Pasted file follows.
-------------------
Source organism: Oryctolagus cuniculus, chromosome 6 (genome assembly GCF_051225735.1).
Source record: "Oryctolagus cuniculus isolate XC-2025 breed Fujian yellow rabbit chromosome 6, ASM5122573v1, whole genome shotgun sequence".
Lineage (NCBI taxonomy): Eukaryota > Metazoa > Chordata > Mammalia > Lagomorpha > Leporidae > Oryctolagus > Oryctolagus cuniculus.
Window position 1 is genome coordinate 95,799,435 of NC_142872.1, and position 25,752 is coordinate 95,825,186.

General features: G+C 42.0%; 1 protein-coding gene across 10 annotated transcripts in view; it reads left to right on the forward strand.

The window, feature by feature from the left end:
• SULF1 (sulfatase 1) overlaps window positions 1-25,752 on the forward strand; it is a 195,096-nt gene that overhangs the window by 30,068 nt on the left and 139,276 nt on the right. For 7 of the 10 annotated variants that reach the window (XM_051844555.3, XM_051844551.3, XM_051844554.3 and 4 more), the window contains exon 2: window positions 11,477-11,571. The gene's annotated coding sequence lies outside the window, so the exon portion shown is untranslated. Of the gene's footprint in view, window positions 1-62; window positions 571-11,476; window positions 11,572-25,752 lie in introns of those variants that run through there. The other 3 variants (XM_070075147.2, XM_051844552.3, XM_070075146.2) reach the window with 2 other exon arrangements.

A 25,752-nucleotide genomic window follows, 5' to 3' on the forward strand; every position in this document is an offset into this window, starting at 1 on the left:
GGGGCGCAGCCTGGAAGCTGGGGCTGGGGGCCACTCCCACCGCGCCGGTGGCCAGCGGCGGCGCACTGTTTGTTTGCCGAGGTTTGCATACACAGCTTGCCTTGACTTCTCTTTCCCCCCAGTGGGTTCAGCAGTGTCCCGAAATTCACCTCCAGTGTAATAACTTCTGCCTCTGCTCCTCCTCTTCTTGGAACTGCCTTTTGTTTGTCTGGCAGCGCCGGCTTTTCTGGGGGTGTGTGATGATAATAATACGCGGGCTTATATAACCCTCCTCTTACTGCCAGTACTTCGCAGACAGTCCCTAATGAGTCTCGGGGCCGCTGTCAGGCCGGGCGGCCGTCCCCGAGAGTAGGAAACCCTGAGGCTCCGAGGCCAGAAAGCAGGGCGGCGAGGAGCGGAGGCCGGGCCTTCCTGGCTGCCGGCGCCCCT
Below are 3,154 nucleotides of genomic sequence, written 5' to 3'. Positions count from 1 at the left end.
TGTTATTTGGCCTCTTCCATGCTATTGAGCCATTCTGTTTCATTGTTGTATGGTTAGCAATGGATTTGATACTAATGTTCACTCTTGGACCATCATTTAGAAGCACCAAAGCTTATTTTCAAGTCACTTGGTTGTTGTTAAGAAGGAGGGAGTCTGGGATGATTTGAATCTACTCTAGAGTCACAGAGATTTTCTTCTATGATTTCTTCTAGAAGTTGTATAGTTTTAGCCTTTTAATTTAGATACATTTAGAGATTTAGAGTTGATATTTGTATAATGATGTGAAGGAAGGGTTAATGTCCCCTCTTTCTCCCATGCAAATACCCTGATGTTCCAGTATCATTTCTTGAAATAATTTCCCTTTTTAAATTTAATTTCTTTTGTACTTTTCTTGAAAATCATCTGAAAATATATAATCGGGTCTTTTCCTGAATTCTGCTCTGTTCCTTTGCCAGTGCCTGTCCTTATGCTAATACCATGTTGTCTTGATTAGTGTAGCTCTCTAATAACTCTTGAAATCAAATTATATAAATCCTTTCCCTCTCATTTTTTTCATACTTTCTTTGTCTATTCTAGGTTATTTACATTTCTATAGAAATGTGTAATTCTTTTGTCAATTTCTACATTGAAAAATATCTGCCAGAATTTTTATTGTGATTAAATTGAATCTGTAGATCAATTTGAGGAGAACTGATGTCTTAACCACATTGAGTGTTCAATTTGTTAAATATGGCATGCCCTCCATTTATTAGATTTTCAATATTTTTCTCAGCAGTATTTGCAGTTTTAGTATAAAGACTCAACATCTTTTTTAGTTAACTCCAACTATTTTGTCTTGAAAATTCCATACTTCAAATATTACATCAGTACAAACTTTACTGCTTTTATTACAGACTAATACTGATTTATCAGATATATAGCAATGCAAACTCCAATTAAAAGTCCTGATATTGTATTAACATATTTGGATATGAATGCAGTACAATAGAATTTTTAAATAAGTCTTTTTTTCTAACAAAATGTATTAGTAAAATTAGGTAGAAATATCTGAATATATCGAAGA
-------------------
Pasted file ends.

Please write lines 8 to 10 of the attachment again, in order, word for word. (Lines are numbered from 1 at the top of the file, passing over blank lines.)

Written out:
A 25,752-nucleotide genomic window follows, 5' to 3' on the forward strand; every position in this document is an offset into this window, starting at 1 on the left:
GGGGCGCAGCCTGGAAGCTGGGGCTGGGGGCCACTCCCACCGCGCCGGTGGCCAGCGGCGGCGCACTGTTTGTTTGCCGAGGTTTGCATACACAGCTTGCCTTGACTTCTCTTTCCCCCCAGTGGGTTCAGCAGTGTCCCGAAATTCACCTCCAGTGTAATAACTTCTGCCTCTGCTCCTCCTCTTCTTGGAACTGCCTTTTGTTTGTCTGGCAGCGCCGGCTTTTCTGGGGGTGTGTGATGATAATAATACGCGGGCTTATATAACCCTCCTCTTACTGCCAGTACTTCGCAGACAGTCCCTAATGAGTCTCGGGGCCGCTGTCAGGCCGGGCGGCCGTCCCCGAGAGTAGGAAACCCTGAGGCTCCGAGGCCAGAAAGCAGGGCGGCGAGGAGCGGAGGCCGGGCCTTCCTGGCTGCCGGCGCCCCT
Below are 3,154 nucleotides of genomic sequence, written 5' to 3'. Positions count from 1 at the left end.